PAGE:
Tesco launches media platform for brands built on Clubcard data

Tesco says the closed-loop platform, which has been launched in partnership with Dunnhumby, will help brands and agencies better understand changing consumer needs and deliver more relevant campaigns.

tescoTesco is launching a media and insights platform, opening up the wealth of customer data it collects through Clubcard and in-store insights to brands and agencies.

The closed-loop platform, called Tesco Media and Insight, powered by Dunnhumby, is designed to help suppliers and their agencies better understand changing consumer needs and develop more targeted and relevant ways to serve customers. This in turn, it hopes, will help both Tesco and its suppliers build stronger connections with customers and drive loyalty.

Tesco’s Clubcard loyalty scheme is used by more than 20 million households in the UK, providing the supermarket with a diverse and nationally representative first-party behavioural dataset. The supermarket also has 7 million regular app users, which combined with Dunnhumby’s analytical expertise, provides the retailer with a wealth of insight that it believes will help suppliers and agencies improve engagement and develop more effective propositions.

Tesco alluded to the launch when revealing its first half results in October, with CEO Ken Murphy saying it would be seeking to better monetise the vast amount of first-party data it gathers via Clubcard.

In terms of the media opportunity, Tesco claims it is able to reach 58% of the British population each week, which is higher than Sky and on a par with Facebook and Channel 4, according to head of media Nick Ashley, talking at the launch event this morning (30 November).

Tesco will offer brands five targeting options through the platform, from one-to-one personalisation through to broader mass reach campaigns.

These include targeted display and sponsored product advertising, the ability to create connected store experiences so brands can target customers across the Tesco store network, and the opportunity for brands to deliver more relevant rewards based on a shopper’s specific circumstances.

The platform will also enables advertisers to use first-party data to target key audiences away from Tesco’s digital store and create customer-led experiential propositions.

On top of this, brands can use the platform to guide product innovation. Harvard Business School professor Clayton Christensen claims over 30,000 new products are introduced around the world every year, and 95% fail. Tesco believes its customer data can transform this statistic for the brands on its platform, as they can employ it through every stage of the innovation cycle, from the identification of a customer need through to testing and launching.

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Measuring impact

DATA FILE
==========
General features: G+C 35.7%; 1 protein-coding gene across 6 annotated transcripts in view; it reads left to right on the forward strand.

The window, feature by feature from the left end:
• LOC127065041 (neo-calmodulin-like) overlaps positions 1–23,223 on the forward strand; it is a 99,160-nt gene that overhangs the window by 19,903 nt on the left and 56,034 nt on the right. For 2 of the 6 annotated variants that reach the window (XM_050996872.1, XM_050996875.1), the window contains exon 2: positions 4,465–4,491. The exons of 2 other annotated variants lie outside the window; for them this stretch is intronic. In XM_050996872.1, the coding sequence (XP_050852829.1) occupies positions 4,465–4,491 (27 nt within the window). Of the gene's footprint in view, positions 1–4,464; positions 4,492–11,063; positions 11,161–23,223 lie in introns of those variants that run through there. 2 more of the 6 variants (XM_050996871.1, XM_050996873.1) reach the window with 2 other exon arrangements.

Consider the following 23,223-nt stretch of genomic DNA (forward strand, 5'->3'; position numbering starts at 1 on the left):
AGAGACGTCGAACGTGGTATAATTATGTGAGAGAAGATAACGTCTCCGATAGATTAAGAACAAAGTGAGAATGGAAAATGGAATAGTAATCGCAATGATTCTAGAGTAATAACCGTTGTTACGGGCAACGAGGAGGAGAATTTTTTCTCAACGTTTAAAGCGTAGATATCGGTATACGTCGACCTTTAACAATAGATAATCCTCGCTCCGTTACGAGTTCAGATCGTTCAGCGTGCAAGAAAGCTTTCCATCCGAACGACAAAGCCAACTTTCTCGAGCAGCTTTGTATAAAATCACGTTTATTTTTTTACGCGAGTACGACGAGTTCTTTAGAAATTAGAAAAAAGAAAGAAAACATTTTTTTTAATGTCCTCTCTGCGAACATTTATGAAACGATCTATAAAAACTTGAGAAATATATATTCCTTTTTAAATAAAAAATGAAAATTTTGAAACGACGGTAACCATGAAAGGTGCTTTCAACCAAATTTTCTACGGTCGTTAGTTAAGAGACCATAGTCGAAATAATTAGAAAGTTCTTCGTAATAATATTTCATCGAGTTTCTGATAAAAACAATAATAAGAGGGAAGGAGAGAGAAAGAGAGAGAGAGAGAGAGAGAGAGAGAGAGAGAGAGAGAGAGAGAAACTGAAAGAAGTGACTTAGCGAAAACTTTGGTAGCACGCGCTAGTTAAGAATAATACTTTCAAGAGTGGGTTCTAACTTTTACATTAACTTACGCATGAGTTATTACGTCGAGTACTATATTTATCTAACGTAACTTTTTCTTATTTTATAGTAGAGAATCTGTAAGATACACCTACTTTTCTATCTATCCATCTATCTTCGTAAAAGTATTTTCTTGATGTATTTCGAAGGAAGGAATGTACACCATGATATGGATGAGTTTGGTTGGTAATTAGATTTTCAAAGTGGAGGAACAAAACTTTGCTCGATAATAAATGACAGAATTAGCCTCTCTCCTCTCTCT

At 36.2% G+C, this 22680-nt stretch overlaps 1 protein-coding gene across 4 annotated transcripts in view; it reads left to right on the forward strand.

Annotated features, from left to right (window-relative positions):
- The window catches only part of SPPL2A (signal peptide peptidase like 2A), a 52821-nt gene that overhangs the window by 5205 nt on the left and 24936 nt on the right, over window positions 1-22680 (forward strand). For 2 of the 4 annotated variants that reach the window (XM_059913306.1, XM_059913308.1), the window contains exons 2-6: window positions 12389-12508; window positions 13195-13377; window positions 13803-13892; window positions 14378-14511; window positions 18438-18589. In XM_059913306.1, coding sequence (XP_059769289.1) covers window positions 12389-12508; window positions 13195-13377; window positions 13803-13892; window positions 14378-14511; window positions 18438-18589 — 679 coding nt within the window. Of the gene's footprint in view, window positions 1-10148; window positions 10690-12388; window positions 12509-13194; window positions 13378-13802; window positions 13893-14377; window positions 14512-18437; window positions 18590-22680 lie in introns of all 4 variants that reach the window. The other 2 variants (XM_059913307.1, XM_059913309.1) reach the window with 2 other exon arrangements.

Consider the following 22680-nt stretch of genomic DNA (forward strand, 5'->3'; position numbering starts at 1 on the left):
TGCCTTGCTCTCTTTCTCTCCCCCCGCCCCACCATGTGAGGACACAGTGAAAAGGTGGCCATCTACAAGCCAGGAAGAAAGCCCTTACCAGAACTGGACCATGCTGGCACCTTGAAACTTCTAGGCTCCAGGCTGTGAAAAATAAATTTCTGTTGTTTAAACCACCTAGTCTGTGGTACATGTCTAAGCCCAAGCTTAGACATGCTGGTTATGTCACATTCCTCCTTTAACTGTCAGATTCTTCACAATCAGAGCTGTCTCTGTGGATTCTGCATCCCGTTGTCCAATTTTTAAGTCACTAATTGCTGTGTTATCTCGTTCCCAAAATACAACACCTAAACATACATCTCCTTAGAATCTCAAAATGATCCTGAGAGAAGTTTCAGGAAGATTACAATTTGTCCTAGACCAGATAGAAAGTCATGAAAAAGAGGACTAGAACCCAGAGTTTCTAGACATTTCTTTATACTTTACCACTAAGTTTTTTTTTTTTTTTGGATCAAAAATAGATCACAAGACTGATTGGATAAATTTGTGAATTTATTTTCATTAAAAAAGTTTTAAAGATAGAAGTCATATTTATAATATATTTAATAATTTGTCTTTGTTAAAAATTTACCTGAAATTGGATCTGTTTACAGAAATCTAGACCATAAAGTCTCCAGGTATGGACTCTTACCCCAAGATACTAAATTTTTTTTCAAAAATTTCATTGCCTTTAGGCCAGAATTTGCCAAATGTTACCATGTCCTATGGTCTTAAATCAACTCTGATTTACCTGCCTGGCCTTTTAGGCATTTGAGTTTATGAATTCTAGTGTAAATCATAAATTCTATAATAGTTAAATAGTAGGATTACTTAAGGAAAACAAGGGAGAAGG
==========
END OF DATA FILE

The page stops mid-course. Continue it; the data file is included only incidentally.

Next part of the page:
The platform has also been designed to offer brands closed-loop measurement tools so they will be able to connect what people see with what they buy. Tesco says it will be able to provide brands with a true return on spend so suppliers will be able to see the impact of the investment they’re making. The supermarket claims Tesco Media generates an average return on actual spend (ROAS) of £6.60 compared to an average of £3.80 on other channels.

Speaking to Marketing Week, Tesco’s chief customer officer Alessandra Bellini says the supermarket believes now is the right time to “reset” and look at a suite of new approaches, tools, methodologies and products to make sure the business is fit for the future.

“Externally we’ve seen the increase in ecommerce, online engagement from customers, and the digitisation of the world. Our customers are there, and we’ve seen through the pandemic that we are able to serve them there,” she explains. “We want to ensure we provide a more relevant and personalised offer to meet our customers’ changing needs.”

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Tesco also believes the platform is necessary for the grocer to deliver on one of its strategic priorities, which centres around the Tesco Clubcard. The supermarket wants to have more personalised and engaging conversations with customers so they feel more “in control” of how they interact and engage with both Tesco and its supplier partners, Bellini says.

“We want customers to be slightly less passive. We want them to engage with Tesco and the more they do, the more they feel they want to… because they find something [products] that they really care about,” she adds.

“This is an evolution of what Tesco and Dunnhumby have been doing for a long time. The Tesco Clubcard has been around for over 26 years. The focus we’re now going to put around it is one that will allow us to really serve all the propositions, products and experiences that we are developing around our other strategic drivers, which are magnetic value for customers, cost savings, and convenience.”

Tesco is not the fist brand to open up its data to brands. High street retailer Boots launched a similar proposition in September, which makes use of the wealth of first-party data it collects from its 17 million Advantage Card loyalty members. The Boots Media Group is designed to help brands across a range of areas including campaign planning, creative development and measurement.